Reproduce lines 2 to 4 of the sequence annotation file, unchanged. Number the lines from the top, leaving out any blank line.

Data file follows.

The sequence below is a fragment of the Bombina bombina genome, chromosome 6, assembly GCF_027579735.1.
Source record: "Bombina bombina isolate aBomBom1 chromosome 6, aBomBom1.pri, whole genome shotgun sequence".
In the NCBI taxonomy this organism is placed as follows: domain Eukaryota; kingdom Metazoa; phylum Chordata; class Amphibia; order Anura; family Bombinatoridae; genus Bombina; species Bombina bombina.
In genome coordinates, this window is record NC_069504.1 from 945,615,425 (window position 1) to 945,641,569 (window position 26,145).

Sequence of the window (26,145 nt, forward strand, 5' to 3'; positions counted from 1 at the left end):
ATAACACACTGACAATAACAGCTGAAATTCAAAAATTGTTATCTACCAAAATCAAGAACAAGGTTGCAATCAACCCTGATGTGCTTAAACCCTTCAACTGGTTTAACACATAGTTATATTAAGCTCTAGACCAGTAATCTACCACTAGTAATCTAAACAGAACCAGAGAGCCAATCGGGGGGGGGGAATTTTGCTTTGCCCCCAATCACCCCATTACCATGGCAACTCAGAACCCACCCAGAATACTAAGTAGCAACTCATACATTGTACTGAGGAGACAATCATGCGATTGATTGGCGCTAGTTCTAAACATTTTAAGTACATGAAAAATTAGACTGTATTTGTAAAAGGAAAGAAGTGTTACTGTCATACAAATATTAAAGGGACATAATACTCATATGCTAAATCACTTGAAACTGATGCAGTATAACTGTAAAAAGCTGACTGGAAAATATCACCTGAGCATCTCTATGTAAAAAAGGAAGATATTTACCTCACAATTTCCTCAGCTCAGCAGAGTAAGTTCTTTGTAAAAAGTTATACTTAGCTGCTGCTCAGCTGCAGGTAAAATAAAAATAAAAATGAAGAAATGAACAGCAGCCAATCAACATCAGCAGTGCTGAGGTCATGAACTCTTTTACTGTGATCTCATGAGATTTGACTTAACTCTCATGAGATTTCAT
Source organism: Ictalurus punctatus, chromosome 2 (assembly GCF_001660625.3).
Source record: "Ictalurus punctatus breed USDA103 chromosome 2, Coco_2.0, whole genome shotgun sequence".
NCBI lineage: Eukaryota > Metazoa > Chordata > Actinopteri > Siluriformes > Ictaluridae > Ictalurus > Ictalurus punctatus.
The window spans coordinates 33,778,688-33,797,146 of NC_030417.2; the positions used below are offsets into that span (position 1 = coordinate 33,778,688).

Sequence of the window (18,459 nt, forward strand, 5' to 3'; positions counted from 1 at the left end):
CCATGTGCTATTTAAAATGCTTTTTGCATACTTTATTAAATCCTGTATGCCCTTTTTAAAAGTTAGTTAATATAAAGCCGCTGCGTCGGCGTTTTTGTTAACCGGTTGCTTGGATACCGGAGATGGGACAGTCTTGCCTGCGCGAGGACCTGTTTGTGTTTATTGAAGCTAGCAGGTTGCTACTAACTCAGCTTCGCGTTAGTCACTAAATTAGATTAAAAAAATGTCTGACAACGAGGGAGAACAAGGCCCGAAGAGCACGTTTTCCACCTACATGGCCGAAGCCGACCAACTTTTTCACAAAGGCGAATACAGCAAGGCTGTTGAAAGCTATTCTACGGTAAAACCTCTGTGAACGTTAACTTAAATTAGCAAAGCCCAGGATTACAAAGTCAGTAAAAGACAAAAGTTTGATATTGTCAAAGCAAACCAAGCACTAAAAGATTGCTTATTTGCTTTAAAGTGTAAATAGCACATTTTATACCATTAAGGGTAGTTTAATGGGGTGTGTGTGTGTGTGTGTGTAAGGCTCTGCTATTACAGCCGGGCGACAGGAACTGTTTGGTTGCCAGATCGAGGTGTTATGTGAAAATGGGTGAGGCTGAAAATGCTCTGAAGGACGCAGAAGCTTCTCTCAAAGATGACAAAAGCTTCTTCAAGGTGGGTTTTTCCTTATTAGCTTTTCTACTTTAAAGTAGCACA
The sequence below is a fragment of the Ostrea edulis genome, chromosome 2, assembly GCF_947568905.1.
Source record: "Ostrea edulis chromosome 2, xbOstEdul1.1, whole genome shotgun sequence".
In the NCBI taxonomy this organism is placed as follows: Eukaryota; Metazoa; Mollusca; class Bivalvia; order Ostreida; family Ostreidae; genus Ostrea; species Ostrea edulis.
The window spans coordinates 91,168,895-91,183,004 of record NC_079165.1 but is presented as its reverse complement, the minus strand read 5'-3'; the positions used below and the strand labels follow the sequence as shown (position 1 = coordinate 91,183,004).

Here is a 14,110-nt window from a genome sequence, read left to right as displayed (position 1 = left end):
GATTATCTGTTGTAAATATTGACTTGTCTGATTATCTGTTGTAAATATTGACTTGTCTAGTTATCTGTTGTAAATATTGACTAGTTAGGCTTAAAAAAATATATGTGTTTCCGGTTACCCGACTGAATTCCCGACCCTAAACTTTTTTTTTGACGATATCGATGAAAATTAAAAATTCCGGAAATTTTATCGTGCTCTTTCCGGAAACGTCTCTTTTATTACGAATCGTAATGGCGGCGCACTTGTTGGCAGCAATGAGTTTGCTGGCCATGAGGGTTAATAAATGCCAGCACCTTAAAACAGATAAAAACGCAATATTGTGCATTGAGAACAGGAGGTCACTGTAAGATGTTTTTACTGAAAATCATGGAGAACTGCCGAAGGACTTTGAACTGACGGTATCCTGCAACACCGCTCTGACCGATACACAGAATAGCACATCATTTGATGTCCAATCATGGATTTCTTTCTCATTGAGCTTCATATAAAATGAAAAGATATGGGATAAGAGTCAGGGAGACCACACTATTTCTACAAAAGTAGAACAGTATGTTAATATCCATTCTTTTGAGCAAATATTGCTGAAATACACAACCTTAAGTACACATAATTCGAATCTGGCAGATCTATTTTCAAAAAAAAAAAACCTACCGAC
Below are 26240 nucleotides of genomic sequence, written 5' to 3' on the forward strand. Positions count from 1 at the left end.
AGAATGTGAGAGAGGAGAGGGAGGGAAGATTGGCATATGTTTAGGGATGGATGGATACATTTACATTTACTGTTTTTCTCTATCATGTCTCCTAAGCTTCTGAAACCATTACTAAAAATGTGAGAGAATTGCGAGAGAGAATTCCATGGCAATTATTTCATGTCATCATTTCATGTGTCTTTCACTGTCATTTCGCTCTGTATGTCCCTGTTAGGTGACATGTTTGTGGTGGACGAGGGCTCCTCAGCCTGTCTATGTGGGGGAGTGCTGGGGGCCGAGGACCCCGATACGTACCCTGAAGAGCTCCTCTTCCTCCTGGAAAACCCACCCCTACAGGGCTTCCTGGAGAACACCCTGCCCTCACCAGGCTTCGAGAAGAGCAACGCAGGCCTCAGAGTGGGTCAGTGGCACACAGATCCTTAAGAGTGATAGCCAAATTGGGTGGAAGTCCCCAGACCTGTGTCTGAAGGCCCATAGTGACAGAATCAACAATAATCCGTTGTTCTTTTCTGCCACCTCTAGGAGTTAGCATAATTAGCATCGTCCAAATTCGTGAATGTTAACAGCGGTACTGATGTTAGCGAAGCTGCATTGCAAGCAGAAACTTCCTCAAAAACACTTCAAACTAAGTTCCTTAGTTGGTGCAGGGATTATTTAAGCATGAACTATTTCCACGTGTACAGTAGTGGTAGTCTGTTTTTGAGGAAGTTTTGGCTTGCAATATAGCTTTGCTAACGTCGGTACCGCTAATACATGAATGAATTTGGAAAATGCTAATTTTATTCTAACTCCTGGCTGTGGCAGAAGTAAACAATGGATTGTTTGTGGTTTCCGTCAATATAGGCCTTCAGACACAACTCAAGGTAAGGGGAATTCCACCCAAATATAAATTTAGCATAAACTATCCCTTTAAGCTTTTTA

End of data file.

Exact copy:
Source record: "Bombina bombina isolate aBomBom1 chromosome 6, aBomBom1.pri, whole genome shotgun sequence".
In the NCBI taxonomy this organism is placed as follows: domain Eukaryota; kingdom Metazoa; phylum Chordata; class Amphibia; order Anura; family Bombinatoridae; genus Bombina; species Bombina bombina.
In genome coordinates, this window is record NC_069504.1 from 945,615,425 (window position 1) to 945,641,569 (window position 26,145).